I volunteered to play on a whim. The sole senior tuba player was graduating and the band director, not really expecting a response, surveyed the room and asked if anyone was interested in playing. I remember this moment like it was yesterday. I looked to the left of me and then to my right, and saw that no one had their hand raised. I slowly and nervously raised my hand until my arm was fully extended in the air. It was almost like an out of body experience. I saw my hand go up even though my mind couldn’t fully process what was happening. I often reflect back to that exact moment in my life. What in the world gave me the courage to raise my hand? First and foremost, I thought it would be cool to be a female tuba player because I had never heard of such a thing. I envisioned boys opening doors for me and offering to carry my instrument, of which, I rarely took them up on. Besides that, I knew someone needed to step up, and why not me? I went on to play the tuba my senior year of high school and continued on into college where played in the marching band and the concert band. I still play from time to time for different events and occasions and anytime I tell someone I play the tuba, I still get the same disbelief and surprised reaction I did when I first started playing in high school.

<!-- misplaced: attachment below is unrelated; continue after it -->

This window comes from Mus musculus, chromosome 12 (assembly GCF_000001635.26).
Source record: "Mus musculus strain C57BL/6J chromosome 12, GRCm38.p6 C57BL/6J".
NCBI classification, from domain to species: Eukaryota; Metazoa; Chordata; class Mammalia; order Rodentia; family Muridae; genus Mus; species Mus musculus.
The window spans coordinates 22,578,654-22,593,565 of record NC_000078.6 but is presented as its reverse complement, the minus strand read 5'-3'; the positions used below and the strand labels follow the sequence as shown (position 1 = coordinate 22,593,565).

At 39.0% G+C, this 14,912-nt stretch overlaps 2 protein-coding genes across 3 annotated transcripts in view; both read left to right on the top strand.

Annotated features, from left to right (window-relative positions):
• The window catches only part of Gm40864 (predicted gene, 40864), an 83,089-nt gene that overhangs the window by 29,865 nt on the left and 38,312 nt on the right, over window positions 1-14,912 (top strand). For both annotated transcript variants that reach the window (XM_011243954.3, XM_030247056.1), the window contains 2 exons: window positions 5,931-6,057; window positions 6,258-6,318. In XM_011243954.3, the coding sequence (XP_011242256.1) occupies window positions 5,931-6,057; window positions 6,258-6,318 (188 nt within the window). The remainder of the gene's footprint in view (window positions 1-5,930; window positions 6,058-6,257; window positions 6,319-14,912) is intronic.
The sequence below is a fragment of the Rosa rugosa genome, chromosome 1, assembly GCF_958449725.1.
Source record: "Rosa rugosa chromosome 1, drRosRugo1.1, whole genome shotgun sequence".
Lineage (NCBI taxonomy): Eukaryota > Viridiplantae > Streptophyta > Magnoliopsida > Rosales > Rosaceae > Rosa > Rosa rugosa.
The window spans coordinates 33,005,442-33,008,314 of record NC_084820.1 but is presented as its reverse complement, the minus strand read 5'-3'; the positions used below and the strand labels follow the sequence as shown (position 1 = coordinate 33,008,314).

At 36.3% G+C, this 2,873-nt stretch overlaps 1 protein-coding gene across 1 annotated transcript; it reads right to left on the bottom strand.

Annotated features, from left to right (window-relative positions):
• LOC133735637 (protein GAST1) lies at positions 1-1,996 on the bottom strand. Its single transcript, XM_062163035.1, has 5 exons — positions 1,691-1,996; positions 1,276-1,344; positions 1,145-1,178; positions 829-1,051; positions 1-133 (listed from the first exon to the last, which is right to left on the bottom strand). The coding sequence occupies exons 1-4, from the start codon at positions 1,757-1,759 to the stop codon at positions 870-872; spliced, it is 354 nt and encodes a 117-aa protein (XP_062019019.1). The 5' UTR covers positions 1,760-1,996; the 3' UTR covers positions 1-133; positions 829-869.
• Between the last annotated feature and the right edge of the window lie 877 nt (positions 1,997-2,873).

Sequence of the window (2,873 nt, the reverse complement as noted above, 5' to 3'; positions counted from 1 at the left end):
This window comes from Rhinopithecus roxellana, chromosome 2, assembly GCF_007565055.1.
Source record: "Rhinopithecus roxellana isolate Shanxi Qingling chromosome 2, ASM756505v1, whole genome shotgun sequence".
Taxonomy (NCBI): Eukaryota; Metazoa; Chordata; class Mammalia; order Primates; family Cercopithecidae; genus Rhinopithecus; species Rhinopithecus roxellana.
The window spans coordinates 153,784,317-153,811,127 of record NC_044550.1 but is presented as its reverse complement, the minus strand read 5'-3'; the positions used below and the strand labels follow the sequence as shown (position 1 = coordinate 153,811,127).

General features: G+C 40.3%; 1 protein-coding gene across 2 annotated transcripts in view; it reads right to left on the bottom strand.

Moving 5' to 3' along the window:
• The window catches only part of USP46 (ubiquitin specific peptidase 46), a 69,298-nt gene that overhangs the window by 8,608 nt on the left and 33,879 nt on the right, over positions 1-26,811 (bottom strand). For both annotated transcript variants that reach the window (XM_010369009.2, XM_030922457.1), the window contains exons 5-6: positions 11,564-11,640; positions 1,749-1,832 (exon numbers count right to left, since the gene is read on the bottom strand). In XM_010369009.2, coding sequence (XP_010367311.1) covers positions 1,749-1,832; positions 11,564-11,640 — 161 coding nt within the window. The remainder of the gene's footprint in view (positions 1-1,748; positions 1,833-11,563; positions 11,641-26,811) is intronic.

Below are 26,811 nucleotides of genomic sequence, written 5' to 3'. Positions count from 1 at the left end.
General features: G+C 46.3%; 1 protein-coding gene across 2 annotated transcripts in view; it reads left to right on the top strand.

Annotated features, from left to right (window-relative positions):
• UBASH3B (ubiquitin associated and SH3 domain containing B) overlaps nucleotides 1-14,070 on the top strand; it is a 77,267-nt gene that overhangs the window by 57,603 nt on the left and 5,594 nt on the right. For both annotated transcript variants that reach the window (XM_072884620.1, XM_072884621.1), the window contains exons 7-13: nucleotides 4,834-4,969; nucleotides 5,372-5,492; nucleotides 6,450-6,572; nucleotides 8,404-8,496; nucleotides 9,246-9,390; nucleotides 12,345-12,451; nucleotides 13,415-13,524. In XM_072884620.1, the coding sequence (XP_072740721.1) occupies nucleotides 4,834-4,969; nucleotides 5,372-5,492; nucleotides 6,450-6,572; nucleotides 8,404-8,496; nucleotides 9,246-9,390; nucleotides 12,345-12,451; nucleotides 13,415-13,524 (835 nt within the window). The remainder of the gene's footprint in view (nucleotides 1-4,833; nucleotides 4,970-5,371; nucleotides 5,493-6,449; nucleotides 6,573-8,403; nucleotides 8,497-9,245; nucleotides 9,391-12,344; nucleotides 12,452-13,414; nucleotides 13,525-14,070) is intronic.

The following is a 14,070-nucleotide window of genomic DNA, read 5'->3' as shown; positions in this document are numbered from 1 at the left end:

As a female tuba player, I faced many challenges. Of course I had to learn to play the instrument altogether, but I also had to learn to read music in an entirely new way. Both in high school and in college, I was the only female tuba player in my section, and so I worked twice as hard to prove I was just as good as any of the boys I played with. But my hard work paid off. Not even a year after picking up the instrument for the first time, I was invited to play with a regional honors band. My audition earned me second chair, beating out more than half of the boys that auditioned who had been playing 3 and 4 times as long as I had.